Given all this, fiscal conservatives must press harder than they think on their slate of spending reforms. They’ve always been reluctant to talk military and entitlements, but will have to do that, too.

Also necessary, especially in the wake of Biden’s regulatory interventions that take the Obama “pen-and-phone” to a new level, is regulatory streamlining. Minimizing regulatory intervention (economic, “health and safety,” social) is every bit as important as spending control is.  

The Republican Study Committee recently issued a Debt Limit Playbook that not only contained proposals for negotiating spending restraint with Biden, but noted several longstanding regulatory reform ideas. Many should have long since been enacted. In no particular order, these include:

  • A regulatory budget to cap compliance costs, enhance accountability and foster economic growth;
  • Offsetting new rules with the removal of old ones;
  • A regulatory sunsetting commission;
  • Requiring congressional approval of major agency rulemakings;
  • Reducing court deference to agencies’ sometimes ambitions and self-serving interpretations of law in rulemaking (the legal doctrine called “Chevron Deference”);
  • Revoking independent agencies’ exemptions from the Paperwork Reduction Act, the Unfunded Mandates Reform Act, and the Data Quality Act;
  • Report Cards on proposed agency actions and other roundup statistics;
  • A portal for federal agency sub-regulatory guidance documents, bulletins, notices, circulars, memoranda, manuals and other materials agencies issue.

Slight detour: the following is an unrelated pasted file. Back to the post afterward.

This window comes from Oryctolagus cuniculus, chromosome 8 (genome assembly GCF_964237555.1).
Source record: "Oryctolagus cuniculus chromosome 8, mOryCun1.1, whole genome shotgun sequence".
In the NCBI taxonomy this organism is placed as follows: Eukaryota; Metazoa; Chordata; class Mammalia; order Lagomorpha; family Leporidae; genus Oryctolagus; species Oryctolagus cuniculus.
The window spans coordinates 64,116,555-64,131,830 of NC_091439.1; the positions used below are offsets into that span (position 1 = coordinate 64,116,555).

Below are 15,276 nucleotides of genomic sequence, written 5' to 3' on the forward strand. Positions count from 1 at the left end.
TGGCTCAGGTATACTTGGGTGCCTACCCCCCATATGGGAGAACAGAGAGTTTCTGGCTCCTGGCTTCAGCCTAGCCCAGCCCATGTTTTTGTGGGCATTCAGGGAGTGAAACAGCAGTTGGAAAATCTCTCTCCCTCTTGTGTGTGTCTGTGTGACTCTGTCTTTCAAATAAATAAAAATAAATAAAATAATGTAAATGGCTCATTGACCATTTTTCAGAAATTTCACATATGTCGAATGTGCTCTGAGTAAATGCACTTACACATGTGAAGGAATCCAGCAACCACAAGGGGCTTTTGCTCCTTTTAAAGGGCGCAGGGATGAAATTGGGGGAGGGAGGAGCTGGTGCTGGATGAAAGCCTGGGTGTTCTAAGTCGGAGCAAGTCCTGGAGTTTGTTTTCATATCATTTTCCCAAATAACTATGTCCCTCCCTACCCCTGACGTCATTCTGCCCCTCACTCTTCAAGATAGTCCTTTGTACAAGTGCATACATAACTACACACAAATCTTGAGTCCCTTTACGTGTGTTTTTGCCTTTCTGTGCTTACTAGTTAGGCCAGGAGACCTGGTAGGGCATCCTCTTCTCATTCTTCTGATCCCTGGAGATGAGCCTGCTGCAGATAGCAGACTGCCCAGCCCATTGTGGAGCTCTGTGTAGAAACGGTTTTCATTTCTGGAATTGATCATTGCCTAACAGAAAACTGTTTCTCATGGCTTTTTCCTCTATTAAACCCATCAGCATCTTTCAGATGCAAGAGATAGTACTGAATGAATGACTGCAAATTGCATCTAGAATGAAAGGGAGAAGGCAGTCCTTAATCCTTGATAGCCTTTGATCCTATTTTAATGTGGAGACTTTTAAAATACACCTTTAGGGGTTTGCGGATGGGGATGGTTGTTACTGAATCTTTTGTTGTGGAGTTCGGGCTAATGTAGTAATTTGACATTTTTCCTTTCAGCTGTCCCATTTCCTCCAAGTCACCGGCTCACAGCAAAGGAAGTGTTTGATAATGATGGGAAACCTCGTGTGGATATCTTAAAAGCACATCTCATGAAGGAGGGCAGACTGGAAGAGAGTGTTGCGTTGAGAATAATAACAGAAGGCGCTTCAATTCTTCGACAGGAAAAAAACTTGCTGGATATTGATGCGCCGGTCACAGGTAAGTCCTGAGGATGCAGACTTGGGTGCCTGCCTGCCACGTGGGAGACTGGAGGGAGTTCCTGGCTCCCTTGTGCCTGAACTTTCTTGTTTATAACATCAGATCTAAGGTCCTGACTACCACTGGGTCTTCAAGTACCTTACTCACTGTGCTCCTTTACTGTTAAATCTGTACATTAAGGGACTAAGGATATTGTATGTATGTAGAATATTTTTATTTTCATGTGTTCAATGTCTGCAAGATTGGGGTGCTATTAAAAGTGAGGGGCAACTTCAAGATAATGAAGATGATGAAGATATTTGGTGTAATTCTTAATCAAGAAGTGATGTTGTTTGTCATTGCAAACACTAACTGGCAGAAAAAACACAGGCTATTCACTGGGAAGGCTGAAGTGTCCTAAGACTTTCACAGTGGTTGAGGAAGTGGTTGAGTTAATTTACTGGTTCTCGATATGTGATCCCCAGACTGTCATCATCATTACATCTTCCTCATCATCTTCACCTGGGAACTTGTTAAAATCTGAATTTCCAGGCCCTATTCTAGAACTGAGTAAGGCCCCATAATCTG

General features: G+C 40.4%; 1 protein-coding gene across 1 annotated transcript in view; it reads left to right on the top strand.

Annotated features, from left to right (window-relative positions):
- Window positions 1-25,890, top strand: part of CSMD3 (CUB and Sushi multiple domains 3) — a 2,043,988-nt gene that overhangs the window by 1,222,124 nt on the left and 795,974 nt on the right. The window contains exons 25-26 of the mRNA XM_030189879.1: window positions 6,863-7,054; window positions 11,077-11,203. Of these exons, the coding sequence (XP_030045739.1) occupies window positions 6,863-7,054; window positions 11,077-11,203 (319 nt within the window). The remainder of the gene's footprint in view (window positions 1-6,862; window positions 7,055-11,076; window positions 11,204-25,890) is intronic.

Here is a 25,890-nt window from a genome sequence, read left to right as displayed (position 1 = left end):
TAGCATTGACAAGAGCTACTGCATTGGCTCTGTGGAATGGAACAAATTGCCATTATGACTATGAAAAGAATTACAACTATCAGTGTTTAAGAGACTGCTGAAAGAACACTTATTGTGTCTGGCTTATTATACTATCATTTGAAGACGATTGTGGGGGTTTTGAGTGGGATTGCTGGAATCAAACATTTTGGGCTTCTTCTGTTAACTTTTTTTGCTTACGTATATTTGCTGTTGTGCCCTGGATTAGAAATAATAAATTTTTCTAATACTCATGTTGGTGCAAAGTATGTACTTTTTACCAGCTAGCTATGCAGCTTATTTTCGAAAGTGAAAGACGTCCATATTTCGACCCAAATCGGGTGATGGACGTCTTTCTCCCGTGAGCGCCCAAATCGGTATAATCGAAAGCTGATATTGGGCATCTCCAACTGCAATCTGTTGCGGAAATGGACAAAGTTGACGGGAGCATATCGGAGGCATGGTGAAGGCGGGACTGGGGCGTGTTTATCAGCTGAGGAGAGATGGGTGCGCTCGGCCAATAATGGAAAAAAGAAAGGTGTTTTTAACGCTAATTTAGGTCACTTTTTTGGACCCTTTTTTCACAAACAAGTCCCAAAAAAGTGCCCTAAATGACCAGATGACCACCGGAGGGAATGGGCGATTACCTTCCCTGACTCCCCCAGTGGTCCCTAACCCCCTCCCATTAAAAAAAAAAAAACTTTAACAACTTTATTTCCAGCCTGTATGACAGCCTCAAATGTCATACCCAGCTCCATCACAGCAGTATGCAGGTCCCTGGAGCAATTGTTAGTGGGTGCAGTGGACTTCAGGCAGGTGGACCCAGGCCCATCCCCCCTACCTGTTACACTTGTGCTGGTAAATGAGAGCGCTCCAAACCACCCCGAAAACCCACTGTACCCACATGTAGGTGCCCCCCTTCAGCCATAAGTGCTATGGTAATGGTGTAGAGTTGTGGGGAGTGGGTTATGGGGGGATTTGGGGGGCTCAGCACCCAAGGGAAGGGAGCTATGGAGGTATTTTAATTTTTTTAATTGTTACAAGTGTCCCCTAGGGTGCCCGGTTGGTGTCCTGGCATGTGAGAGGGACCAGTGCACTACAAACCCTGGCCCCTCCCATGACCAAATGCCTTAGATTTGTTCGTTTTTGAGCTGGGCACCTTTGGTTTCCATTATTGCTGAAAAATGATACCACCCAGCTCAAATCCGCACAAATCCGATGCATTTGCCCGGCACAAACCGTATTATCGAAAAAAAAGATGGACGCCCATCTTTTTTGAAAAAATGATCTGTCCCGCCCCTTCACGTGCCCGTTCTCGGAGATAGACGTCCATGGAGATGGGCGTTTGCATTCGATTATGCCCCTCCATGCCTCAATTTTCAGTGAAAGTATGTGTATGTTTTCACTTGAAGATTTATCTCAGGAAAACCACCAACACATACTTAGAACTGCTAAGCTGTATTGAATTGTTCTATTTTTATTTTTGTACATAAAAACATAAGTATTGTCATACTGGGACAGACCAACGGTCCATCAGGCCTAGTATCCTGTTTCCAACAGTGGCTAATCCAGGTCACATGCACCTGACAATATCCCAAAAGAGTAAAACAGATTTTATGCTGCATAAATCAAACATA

• Inflation assessments of Biden executive actions;
  • Strengthening unfunded mandates oversight with the new Unfunded Mandates Information and Transparency Act;
  • Enhanced small business regulatory flexibility;
  • Requiring that a Senate-confirmed appointee rather than a careerist sign off on final rules.

These moves can aid economic recovery and indirectly benefit the federal government’s fiscal picture.

There’s another option, also noted at Forbes, to directly address spending by resurrecting a bill called the “Reducing Excessive Government Act” (or REG Act), which had been introduced in the 115th Congress by Sen. Mike Lee (R-Utah) and former Sen. Cory Gardner (R-Colorado).

The REG Act proposal would make increases in the debt ceiling contingent upon proportional 15 percent cuts in regulatory agency spending.. For example, were the debt limit to be increased by $1 trillion, a reduction in regulatory costs of $150 billion over ten years would be required.

The “emergency measures” Treasury is undertaking now that the debt limit is reached with exhaust themselves soon. After wrestling things down this time, the GOP ought not forget the lesson of permanent spending (and regulatory) control as a priority if a Republican president happens to take office again.

We’re not saying enact a Balanced Budget Amendment, but give a few fiscal surpluses a go; and recognize that doing something about federal regulation can make everyone better off. Then we can start reducing debt ceilings, not raising them.